$(eval ffmpeg -i \"$f\" -vf "scale=$SHORT_DIMENSION:-1,transpose=1,pad=$SHORT_DIMENSION:$SHORT_DIMENSION:\(ow-iw\)/2:0" -r 30 -s "$SHORT_DIMENSION"x"$SHORT_DIMENSION" -metadata:s:v:0 rotate=0 -b:v "$BITRATE_INT"M -vcodec libx264 -acodec copy \"$FIXED_FILES_DIR/$f\" )



echo ==================================================================
sleep 1

# Processing of AVI files for my Panasonic TV
# Use ffmpegX + QuickBatch. Bitrate at 16384. Camera res 640x424
for f in `find . -regex '\./.*\.AVI'` 
  DEST=$(dirname ${f})
  DEST_FILE=`echo "$f" | sed 's/.AVI/.MOV/'`
  mkdir -p $FIXED_FILES_DIR/"$DEST"
  echo "Processing $f in directory $DEST"
  $(eval ffmpeg -i \"$f\" -r 20 -acodec libvo_aacenc -b:a 128k -vcodec mpeg4 -b:v 8M -flags +aic+mv4 \"$FIXED_FILES_DIR/$DEST_FILE\" )
echo ==================================================================


  • 2
    Ouch... This may work, but it is perfectly hideous. First of all, the general rule of shell-programming: you never need more than one of grep, cut, awk, or sed in a pipe. Any grep|cut|sed is doable with either sed or awk alone. Then, more specifically, exiftool can be asked to output just the tag(s) you want -- so instead of filtering out the Rotation, just "exiftool -Rotation". Third, you don't need so many "evals" and your "if test..." should be replaced with case $ROTATION in -- for both readability and efficiency. Good luck! – Mikhail T. Dec 31 '13 at 3:21
  • No dice: [Parsed_pad_2 @ 0x7f8b15c3a580] Input area -420:0:1500:1080 not within the padded area 0:0:1080:1080 or zero-sized\n ` [Parsed_pad_2 @ 0x7f8b15c3a580] Failed to configure input pad on Parsed_pad_2\n Error reinitializing filters!\n Failed to inject frame into filter network: Invalid argument\n Error while processing the decoded data for stream #0:0\n Conversion failed! – Slipp D. Thompson Sep 5 '19 at 4:16

Alexy's answer almost worked for me except that I was getting this error:

timebase 1/90000 not supported by MPEG 4 standard, the maximum admitted value for the timebase denominator is 65535

I just had to add a parameter (-r 65535/2733) to the command and it worked. The full command was thus:

ffmpeg -i in.mp4 -vf "transpose=1" -r 65535/2733 out.mp4
  • If you're looking for a "NTSC-film" framerate, then 24000/1001 would be more accurate. – Reino Aug 1 '19 at 10:15

An additional solution with a different approach from the last mentioned solutions, is to check if your camera driver support the v4l2 camera controls (which is very common).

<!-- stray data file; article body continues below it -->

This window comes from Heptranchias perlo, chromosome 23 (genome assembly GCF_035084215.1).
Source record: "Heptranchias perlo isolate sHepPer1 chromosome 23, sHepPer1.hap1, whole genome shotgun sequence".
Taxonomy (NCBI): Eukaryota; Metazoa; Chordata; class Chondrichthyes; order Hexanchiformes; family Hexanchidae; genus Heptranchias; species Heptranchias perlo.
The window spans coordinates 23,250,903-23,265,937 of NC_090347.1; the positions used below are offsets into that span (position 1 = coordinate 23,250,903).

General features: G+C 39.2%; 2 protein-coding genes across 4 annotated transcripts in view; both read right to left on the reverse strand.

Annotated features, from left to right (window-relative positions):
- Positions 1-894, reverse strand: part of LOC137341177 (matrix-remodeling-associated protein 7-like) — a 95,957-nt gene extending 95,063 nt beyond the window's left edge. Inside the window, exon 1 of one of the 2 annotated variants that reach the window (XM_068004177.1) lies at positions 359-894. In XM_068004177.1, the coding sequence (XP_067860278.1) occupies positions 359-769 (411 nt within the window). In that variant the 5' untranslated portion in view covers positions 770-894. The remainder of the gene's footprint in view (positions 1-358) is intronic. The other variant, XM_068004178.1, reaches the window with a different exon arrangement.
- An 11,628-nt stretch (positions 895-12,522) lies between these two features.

In the terminal just type:

v4l2-ctl -L

If your camera driver supports the v4l2 camera controls, you should get something like this (the list below depends on the controls that your camera driver supports):

               contrast (int)    : min=0 max=255 step=1 default=0 value=0 flags=slider
             saturation (int)    : min=0 max=255 step=1 default=64 value=64 flags=slider
                    hue (int)    : min=0 max=359 step=1 default=0 value=0 flags=slider
white_balance_automatic (bool)   : default=1 value=1 flags=update
            red_balance (int)    : min=0 max=4095 step=1 default=0 value=128 flags=inactive, slider
           blue_balance (int)    : min=0 max=4095 step=1 default=0 value=128 flags=inactive, slider
               exposure (int)    : min=0 max=65535 step=1 default=0 value=885 flags=inactive, volatile
         gain_automatic (bool)   : default=1 value=1 flags=update
                   gain (int)    : min=0 max=1023 step=1 default=0 value=32 flags=inactive, volatile
        horizontal_flip (bool)   : default=0 value=0
          vertical_flip (bool)   : default=0 value=0

And if you are lucky it supports horizontal_flip and vertical_flip.
Then all you need to do is to set the horizontal_flip by:

v4l2-ctl --set-ctrl horizontal_flip=1

or the vertical_flip by:

v4l2-ctl --set-ctrl vertical_flip=1

and then you can call your video device to capture a new video (see example below), and the video will be rotated/flipped.

ffmpeg -f v4l2 -video_size 640x480 -i /dev/video0 -vcodec libx264 -f mpegts input.mp4

Of-course that if you need to process an already existing video, than this method is not the solution you are looking for.

The advantage in this approach is that we flip the image in the sensor level, so the sensor of the driver already gives us the image flipped, and that's saves the application (like FFmpeg) any further and unnecessary processing.

  • Great information about v4l2 here. Rotating to the correct orientation at recording time is obviously preferable :) This almost 10 year old question (wow!) was originally asked about videos being uploaded from iOS devices if that helps provide any context :) – jocull May 7 '20 at 16:28
  • I'm a bit new in this community and this question is much older then my seniority here... I truly think it's a good (and common) question, so I believe this old question will keep helping many FFmpeg users. – J.M. May 7 '20 at 20:49

Since ffmpeg transpose command is very slow, use the command below to rotate a video by 90 degrees clockwise.

Fast command (Without encoding)-

ffmpeg -i input.mp4 -c copy -metadata:s:v:0 rotate=270 output.mp4

For full video encoding (Slow command, does encoding)

ffmpeg -i inputFile -vf "transpose=1" -c:a copy outputFile
  • Note that the fast command is only adding video metadata, which may already be present in many sources. The issue will be whether or not the player rendering the video respects the metadata flag or not :) – jocull Oct 13 '20 at 16:03

Unfortunately, the Ubuntu version of ffmpeg does support videofilters.

You need to use avidemux or some other editor to achieve the same effect.

In the programmatic way, mencoder has been recommended.


Smartphone: Recored a video in vertical format

Want to send it to a webside it was 90° to the left (anti clockwise, landscape format) hmm.

ffmpeg -i input.mp4 -vf "rotate=0" output.mp4

does it. I got vertical format back again

debian buster: ffmpeg --version ffmpeg version 4.1.4-1~deb10u1 Copyright (c) 2000-2019 the FFmpeg developers


For me it works like this

Rotate clockwise

 ffmpeg -i "path_source_video.mp4" -filter:v "transpose=1" "path_output_video.mp4"

Rotate counterclockwise

 ffmpeg -i "path_source_video.mp4" -filter:v "transpose=0,transpose=1,transpose=0" -acodec copy "path_output_video.mp4"

the package I use zeranoe